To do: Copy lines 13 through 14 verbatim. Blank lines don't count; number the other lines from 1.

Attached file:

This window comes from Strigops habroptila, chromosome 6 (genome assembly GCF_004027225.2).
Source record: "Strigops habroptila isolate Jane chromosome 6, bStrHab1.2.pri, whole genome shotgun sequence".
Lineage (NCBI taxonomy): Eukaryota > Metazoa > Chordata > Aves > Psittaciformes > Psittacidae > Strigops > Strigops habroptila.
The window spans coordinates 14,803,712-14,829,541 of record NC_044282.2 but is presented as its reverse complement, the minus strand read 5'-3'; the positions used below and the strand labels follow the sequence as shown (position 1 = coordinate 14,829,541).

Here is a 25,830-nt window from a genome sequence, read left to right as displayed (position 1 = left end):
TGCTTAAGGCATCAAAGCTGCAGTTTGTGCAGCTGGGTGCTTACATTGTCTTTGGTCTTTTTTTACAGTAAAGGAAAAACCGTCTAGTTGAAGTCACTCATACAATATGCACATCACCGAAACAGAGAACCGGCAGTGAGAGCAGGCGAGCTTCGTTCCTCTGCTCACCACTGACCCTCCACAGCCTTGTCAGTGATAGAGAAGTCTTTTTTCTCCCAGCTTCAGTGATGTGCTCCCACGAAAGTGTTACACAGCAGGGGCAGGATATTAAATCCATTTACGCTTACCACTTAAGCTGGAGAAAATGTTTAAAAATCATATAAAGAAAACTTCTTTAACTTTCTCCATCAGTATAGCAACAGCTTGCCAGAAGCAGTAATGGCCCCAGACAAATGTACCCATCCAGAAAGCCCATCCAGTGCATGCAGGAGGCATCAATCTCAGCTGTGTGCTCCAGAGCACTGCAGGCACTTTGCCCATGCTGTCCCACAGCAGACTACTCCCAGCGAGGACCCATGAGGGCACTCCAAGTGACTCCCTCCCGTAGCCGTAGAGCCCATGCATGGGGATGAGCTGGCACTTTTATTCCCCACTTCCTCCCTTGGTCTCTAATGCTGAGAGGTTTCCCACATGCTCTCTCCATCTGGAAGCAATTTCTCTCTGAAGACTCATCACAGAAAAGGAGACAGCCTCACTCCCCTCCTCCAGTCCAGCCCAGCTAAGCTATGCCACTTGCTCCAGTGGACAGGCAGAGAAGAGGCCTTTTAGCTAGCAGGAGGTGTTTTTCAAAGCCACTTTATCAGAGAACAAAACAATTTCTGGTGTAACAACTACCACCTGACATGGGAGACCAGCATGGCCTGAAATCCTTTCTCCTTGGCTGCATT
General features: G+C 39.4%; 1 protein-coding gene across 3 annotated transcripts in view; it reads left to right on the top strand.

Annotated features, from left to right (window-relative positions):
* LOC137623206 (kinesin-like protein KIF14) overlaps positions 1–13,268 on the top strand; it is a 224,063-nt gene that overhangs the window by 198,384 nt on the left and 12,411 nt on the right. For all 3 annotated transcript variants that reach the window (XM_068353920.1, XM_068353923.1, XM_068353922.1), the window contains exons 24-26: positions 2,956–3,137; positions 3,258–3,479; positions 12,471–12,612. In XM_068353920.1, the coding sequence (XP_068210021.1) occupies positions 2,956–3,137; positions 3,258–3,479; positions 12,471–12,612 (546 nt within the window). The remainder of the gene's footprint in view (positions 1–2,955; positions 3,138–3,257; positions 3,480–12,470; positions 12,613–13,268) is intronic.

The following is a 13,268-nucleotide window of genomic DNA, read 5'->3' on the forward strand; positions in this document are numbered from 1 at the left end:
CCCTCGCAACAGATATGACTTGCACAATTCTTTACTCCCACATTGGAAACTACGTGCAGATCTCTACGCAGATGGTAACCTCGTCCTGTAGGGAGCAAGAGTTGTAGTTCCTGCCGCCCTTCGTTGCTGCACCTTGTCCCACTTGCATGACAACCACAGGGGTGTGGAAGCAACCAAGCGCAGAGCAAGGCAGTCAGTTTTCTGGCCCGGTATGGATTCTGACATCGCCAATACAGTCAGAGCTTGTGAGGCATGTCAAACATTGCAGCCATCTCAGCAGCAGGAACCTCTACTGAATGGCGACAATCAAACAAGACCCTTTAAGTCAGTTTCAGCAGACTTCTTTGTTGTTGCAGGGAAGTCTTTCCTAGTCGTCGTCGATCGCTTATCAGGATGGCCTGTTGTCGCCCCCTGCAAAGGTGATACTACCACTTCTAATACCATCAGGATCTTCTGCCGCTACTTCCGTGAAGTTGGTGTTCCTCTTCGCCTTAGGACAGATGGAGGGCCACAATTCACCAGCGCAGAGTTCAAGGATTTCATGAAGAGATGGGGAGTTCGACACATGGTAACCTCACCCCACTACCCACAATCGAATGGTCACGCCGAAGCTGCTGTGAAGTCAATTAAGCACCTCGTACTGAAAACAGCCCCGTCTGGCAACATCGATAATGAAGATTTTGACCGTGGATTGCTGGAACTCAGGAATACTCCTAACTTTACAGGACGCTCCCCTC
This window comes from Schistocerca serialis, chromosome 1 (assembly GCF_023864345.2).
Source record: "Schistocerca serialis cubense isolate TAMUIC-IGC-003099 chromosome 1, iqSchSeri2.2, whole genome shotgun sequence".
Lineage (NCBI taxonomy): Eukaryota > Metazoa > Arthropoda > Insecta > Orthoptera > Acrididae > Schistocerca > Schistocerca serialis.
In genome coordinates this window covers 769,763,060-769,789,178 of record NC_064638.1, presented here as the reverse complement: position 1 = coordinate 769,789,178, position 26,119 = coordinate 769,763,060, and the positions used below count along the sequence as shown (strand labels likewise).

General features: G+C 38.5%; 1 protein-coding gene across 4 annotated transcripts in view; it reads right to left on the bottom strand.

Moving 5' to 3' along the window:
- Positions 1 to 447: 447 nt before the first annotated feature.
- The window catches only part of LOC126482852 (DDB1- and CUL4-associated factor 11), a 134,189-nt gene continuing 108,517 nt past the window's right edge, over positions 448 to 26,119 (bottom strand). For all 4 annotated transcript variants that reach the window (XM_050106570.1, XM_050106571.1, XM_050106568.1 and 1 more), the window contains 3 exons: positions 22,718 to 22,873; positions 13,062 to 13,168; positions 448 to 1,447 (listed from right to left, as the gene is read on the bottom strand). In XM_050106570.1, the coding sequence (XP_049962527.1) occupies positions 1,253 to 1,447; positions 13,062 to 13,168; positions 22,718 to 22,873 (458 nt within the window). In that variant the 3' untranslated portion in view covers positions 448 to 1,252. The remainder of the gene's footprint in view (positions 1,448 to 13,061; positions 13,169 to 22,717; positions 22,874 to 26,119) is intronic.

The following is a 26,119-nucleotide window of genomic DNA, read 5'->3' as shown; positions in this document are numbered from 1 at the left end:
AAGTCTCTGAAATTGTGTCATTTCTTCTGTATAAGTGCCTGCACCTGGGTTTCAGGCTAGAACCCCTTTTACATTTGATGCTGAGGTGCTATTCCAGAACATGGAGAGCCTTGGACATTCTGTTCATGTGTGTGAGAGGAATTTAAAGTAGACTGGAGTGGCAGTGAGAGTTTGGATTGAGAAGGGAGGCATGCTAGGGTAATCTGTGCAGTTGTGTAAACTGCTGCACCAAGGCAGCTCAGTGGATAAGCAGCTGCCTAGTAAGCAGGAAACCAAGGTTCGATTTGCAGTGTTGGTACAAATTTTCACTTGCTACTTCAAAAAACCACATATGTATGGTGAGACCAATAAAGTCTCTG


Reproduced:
Source record: "Schistocerca serialis cubense isolate TAMUIC-IGC-003099 chromosome 1, iqSchSeri2.2, whole genome shotgun sequence".
Lineage (NCBI taxonomy): Eukaryota > Metazoa > Arthropoda > Insecta > Orthoptera > Acrididae > Schistocerca > Schistocerca serialis.